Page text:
Mentions: Sir Sydney Sunderland[7] described five degrees of peripheral nerve injury [Table 1]. The first degree corresponds to neurapraxia and the second degree to axonotmesis as described above. The third, fourth, and fifth degrees involve injury to endoneurial tubes, perineurium, and epineurium, respectively. In these injuries, since the connective tissue sheaths are disrupted, the regenerating axons are misdirected and may not be able to innervate the sensory endings or muscle end plates, and the pattern of recovery indicated by muscle unit potentials is mixed and, often, incomplete. More retrograde degeneration occurs in third-degree injury as compared to second-degree injury and the fascicular continuity is still maintained [Figure 2]. While recovery usually occurs in the third-degree injury over many months with conservative treatment, surgical intervention may be required to release the entrapment sites over the swollen nerve with or without limited neurolysis. In the fourth-degree injury, internal hemorrhage and fibrous tissue entangles the regenerating and growing nerve sprouts due to fascicular discontinuity, inhibiting the directed distal axonal growth, thereby resulting in the formation of neuroma-in-continuity. Fifth-degree injury leads to complete nerve discontinuity and formation of end-bulb neuroma [Figure 3]. In these two injuries, Tinel sign fails to advance beyond the level of injury and no muscle unit potentials are observed. Electrophysiology studies cannot differentiate fourth-degree injury from fifth-degree injury and not much functional recovery is expected without surgery. Since fibrosis may occur diffusely or focally within a neuroma-in-continuity, the involved segment may still conduct action potentials among preserved axons and produce minimal muscular contractions upon stimulation. Internal neurolysis with careful dissection may enhance nerve regeneration. However, this may also lead to further scarring. On the other hand, in case of absence of nerve conduction, neuroma resection and grafting across the nerve defect or damaged parts of the nerve offer acceptable chances of functional recovery. When excessive length of the nerve gap or timing of regeneration preclude grafting, nerve transfer may be employed to optimize recovery. In case of definite nerve gap, proximal and distal nerve stumps may be realigned using epineurial or perineurial sutures, with fibrin glue reinforcement. This technique is usually reserved for very distal repairs and coaptation under tension should be avoided by employing other methods of surgical repair.[16]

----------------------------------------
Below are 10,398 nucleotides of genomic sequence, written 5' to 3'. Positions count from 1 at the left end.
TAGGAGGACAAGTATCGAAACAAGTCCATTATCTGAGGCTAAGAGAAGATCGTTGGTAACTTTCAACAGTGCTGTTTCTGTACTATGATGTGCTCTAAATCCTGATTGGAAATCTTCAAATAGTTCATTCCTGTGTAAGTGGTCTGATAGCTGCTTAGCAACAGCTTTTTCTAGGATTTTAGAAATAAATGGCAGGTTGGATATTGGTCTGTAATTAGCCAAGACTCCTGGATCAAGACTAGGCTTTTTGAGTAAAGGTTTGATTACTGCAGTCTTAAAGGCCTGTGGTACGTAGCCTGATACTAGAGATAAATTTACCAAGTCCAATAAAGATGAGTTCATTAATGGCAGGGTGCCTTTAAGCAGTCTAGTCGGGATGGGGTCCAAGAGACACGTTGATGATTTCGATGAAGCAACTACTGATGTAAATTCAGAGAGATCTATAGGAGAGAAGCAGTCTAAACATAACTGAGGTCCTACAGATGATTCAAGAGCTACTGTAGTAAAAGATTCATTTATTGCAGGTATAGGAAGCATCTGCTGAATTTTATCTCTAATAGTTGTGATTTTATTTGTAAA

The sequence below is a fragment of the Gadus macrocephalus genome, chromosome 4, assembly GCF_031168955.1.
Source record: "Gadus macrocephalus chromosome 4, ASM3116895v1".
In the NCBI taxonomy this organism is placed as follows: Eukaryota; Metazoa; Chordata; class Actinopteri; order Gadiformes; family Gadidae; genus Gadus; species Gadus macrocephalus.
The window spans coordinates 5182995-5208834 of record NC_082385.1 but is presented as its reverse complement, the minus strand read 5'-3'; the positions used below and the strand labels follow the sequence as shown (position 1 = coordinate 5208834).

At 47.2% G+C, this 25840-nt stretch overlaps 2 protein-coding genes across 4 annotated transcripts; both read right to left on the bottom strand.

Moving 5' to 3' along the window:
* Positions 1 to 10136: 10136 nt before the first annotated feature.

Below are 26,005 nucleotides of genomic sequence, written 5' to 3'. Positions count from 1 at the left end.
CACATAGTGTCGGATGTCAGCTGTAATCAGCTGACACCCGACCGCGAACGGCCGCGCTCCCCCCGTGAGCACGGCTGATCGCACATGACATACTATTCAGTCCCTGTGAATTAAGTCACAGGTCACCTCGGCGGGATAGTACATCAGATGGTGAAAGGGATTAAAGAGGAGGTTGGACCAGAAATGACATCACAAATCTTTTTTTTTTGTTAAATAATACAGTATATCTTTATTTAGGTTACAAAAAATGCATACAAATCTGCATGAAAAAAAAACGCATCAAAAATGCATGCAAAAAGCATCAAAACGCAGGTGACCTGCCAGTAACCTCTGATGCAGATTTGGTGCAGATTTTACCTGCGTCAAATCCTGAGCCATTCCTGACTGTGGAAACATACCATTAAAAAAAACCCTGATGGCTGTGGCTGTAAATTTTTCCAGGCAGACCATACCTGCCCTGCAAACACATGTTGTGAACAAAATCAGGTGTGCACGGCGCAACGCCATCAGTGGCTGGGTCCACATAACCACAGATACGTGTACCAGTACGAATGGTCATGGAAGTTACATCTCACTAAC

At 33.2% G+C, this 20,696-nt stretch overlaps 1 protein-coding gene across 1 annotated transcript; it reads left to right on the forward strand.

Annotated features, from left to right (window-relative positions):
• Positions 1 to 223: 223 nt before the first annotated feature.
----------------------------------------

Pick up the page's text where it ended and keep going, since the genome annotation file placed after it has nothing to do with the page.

Peripheral nerve injury grading simplified on MR neurography: As referenced to Seddon and Sunderland classifications.

Chhabra A, Ahlawat S, Belzberg A, Andreseik G - Indian J Radiol Imaging (2014)

Sunderland grade III injury. Intraoperative image demonstrates shot gun fragment (small arrow) in the exposed swollen median nerve following epineurotomy. Notice intact nerve fascicles (long arrow)
© Copyright Policy - open-access
Related In: Results  -  Collection

License
Show All Figures
getmorefigures.php?uid=PMC4126136&req=5

Figure 2: Sunderland grade III injury. Intraoperative image demonstrates shot gun fragment (small arrow) in the exposed swollen median nerve following epineurotomy. Notice intact nerve fascicles (long arrow)